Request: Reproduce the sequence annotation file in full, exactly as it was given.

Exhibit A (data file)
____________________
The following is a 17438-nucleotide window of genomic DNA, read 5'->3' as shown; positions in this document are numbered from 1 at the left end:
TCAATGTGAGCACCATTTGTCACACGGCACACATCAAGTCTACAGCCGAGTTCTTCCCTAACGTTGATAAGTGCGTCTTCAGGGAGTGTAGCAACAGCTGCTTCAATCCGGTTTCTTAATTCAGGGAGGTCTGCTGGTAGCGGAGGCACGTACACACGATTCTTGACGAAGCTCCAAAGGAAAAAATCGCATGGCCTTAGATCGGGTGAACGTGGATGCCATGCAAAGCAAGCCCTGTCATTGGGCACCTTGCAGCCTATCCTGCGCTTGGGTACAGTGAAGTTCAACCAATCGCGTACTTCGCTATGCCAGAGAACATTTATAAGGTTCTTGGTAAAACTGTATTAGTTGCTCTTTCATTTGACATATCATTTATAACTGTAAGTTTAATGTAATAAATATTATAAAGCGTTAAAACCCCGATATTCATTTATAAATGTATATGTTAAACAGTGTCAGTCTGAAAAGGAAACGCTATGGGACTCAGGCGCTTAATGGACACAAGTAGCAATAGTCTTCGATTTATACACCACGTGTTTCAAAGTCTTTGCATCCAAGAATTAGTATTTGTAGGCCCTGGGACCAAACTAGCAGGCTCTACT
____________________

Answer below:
The following is a 17438-nucleotide window of genomic DNA, read 5'->3' as shown; positions in this document are numbered from 1 at the left end:
TCAATGTGAGCACCATTTGTCACACGGCACACATCAAGTCTACAGCCGAGTTCTTCCCTAACGTTGATAAGTGCGTCTTCAGGGAGTGTAGCAACAGCTGCTTCAATCCGGTTTCTTAATTCAGGGAGGTCTGCTGGTAGCGGAGGCACGTACACACGATTCTTGACGAAGCTCCAAAGGAAAAAATCGCATGGCCTTAGATCGGGTGAACGTGGATGCCATGCAAAGCAAGCCCTGTCATTGGGCACCTTGCAGCCTATCCTGCGCTTGGGTACAGTGAAGTTCAACCAATCGCGTACTTCGCTATGCCAGAGAACATTTATAAGGTTCTTGGTAAAACTGTATTAGTTGCTCTTTCATTTGACATATCATTTATAACTGTAAGTTTAATGTAATAAATATTATAAAGCGTTAAAACCCCGATATTCATTTATAAATGTATATGTTAAACAGTGTCAGTCTGAAAAGGAAACGCTATGGGACTCAGGCGCTTAATGGACACAAGTAGCAATAGTCTTCGATTTATACACCACGTGTTTCAAAGTCTTTGCATCCAAGAATTAGTATTTGTAGGCCCTGGGACCAAACTAGCAGGCTCTACT